The Gospel in a Pluralist Society. Grand Rapids: Eerdmans, 1989.
Written by Lesslie Newbigin, a missionary in India from 1936 to 1974. He was bishop in Madura and Ramnad, Church of South India, from 1947-1959, and Bishop of Madras from 1965-1974, also serving during part of these years as General Secretary of the International Missionary Council. In 1974 he and his family returned to England to pastor, where he also taught Missionary theology, and became moderator of the United Reformed Church. He was, as an obituary puts it, “linguist, administrator, ecclesiastic, theologian, missiologist, preacher, pastor, epistemologist, author, limerick writer, rock climber and doughty fighter, but all his talents were used in the service of his missionary evangelistic vocation. He was a village evangelist who did it the hard way.”
When I initially picked up this book, I thought, “oh, another one of these books.” There seems to be a new book on pluralism and postmodernism coming out every day. I had read bits of Newbiggin before, and knew that a missionary in India for forty years would have something to say worthwhile. I was not mistaken. Newbiggin’s clear voice and wise, yet succinct, observations make this an extremely valuable book to read. I was greatly influenced by this book, and found new insights and confirmation of my own undeveloped thoughts which encouraged and challenged my thinking.
Newbiggin develops his thoughts by showing why and how a Christian message can be conveyed and understood in a pluralist society. He first shows how a pluralistic understanding views religion in general. Coming from an Indian perspective he has an excellent understanding of this. Pluralist societies tend to be religious, accepting the transcendent as something which is greater than one single philosophy can grasp hold of. Yet, Newbiggin approaches this directly, asking “why?” What makes a person know that the transcendent is greater than one religion? He challenges the view by showing that those who claim this are asserting a source of knowledge on their own, establishing for themselves a point of reference which they deny to others. In addition, Newbiggin shows the now common fallacies which are involved in a true pluralistic view. A person can not be a pluralist in a math class. Thus, there are accepted areas in which Truth can be established. The role now before us is to show, and proclaim, that religion can be this area, and that Christianity is this truth. Thus, he begins his book by establishing a proper understanding and response to a pluralistic mindset in the first few chapters and then develops how traditional Christian doctrine can be best understood in this context.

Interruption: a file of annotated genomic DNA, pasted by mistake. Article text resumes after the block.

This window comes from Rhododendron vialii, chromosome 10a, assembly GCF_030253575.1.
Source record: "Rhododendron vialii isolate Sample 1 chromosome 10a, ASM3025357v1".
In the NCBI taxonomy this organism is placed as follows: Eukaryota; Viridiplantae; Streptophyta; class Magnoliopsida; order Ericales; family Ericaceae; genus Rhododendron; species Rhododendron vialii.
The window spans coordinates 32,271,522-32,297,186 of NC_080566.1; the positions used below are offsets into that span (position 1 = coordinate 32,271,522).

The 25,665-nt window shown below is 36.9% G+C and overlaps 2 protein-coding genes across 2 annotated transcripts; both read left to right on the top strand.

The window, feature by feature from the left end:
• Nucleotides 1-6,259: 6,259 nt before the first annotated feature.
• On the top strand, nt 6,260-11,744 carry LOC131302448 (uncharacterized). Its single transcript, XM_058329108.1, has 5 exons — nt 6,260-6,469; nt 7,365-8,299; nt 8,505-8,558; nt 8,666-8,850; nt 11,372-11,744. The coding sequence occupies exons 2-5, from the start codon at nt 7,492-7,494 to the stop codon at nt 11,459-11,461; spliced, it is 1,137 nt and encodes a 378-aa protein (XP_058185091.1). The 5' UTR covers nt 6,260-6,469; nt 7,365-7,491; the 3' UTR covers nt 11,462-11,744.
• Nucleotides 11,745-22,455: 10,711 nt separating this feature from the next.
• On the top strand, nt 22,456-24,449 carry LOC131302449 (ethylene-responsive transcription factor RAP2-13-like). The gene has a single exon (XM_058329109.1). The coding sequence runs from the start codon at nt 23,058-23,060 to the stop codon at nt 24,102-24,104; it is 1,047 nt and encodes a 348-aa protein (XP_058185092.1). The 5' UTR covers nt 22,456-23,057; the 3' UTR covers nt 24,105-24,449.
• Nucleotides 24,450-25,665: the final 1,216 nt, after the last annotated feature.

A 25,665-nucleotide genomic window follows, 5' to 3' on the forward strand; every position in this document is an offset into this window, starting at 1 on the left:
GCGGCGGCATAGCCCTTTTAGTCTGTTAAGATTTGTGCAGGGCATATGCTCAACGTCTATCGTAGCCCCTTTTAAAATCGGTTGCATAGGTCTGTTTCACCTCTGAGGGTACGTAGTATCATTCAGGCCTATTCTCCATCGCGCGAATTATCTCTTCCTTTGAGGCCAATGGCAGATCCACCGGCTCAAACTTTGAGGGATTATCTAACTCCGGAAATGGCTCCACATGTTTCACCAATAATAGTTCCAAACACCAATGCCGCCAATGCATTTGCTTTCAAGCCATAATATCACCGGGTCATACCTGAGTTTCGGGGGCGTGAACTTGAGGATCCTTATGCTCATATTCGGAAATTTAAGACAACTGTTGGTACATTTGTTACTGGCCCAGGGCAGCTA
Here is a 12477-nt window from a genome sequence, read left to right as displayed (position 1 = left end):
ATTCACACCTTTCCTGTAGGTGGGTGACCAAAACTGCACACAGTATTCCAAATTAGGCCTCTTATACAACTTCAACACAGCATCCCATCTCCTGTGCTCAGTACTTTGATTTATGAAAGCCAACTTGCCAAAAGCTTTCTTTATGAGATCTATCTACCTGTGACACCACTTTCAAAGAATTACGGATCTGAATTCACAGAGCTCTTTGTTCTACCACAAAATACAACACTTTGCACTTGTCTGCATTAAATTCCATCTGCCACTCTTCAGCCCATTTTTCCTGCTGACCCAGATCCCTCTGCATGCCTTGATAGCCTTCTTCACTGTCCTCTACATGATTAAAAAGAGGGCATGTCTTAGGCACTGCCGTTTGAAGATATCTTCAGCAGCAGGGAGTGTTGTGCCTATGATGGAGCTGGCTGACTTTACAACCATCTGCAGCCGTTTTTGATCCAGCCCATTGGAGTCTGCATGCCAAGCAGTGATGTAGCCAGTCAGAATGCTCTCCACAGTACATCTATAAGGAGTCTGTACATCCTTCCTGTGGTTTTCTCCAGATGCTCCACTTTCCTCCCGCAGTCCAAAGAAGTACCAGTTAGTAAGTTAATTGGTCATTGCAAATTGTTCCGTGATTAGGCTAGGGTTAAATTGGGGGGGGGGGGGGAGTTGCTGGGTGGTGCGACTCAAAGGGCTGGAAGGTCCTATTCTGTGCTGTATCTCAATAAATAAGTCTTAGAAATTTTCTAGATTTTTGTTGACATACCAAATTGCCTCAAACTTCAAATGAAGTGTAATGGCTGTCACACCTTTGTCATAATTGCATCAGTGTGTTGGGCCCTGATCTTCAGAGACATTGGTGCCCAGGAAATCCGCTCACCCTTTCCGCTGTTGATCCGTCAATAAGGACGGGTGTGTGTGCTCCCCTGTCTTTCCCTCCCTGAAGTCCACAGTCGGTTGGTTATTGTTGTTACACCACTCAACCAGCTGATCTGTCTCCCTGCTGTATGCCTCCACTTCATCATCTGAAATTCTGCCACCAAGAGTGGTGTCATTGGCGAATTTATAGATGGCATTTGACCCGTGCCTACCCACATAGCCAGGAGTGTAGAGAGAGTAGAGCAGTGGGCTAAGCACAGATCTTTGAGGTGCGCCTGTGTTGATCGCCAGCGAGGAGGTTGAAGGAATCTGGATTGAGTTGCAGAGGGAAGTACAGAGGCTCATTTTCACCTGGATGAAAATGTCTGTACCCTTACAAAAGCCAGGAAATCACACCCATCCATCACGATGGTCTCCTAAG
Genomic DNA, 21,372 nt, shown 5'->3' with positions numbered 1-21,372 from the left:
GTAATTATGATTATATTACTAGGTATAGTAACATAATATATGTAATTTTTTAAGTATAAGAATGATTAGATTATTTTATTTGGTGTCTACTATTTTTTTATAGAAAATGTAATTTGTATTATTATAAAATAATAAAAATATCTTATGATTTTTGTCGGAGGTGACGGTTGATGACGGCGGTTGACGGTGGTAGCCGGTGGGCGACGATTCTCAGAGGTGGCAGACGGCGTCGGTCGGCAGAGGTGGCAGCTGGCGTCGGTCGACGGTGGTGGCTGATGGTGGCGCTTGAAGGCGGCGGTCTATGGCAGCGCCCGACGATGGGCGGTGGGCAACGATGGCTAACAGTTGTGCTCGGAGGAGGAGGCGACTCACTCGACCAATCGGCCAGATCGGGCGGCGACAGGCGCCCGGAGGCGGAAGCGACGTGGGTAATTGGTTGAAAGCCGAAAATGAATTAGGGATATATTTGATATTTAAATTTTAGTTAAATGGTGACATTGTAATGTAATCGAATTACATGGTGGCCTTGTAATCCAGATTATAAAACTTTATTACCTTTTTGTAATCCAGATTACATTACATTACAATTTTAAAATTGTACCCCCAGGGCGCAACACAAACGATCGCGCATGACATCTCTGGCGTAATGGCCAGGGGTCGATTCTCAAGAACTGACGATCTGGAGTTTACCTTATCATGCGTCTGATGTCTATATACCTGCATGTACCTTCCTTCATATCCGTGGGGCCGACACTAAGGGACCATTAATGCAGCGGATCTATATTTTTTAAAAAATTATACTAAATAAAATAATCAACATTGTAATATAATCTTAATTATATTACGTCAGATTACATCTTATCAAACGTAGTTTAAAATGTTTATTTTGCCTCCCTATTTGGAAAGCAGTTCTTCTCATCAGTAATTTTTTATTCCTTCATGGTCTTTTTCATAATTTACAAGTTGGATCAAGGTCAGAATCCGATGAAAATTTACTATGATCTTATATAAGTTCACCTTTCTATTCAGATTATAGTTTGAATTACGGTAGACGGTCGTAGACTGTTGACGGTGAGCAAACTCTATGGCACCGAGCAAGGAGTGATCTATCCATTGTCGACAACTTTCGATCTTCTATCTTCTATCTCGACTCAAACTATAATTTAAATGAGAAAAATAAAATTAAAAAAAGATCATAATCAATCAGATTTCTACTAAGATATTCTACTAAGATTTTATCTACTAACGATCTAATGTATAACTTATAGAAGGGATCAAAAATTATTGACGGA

One of the most memorable statements in this book is on page 10 when Newbiggin says, “In a pluralist society such as ours, any confident statement of ultimate belief, any claim to announce the truth about God and his purpose for the world, is liable to be dismissed as ignorant, arrogant, dogmatic,. We have no reason to be frightened of this accusation.” An excellent point. We are not persecuted physically, but the philosophical trend is against us, but we must not fall into the error of the nineteenth century liberals and try to adjust the message so that it will be acceptable. The declaration of truth will be make itself stick out, and will draw attention to the message. And the message is life to those who would hear it. He fights the trend of liberal scholars who seek to “water” down the basic teaching of Scripture, and suggests that the depth that Christianity offers will be it’s attraction to those who have a multitude of options.
Along with the claims of truth that must be continually asserted, Newbiggin has several chapters on missions and evangelism which I found very interesting. Having established the depth and truth of Christian beliefs in this pluralistic world he then offers a missional response to put into practice so that the pluralistic trend could realistically be pointed back towards Christ. He points out that the New Testament epistles are virtually devoid of references, exhortations, or instructions to evangelism and missions. This is an unusual observation in respect to the modern emphasis on such activities. Newbiggin points out that these were not referred to for one main reason. It is that the role of evangelism was never thought of as the responsibility for the believer. Rather, evangelism was a result of the power of the Holy Spirit acting in such a way that people were drawn to see and inquire what this new power was. “The mission of the Church in the pages of the New Testament is more like the fallout from a vast explosion, a radioactive fallout which is not lethal but life-giving.” Thus, we understand why Paul exhorted his churches to mature, growing in their faith and understanding of the Triune God. It would be through this maturity that the Spirit would naturally move in the lives of believers to reach out to the community around them. When a church loses this focus, ministry becomes difficult and impossible, especially in an age of pluralism.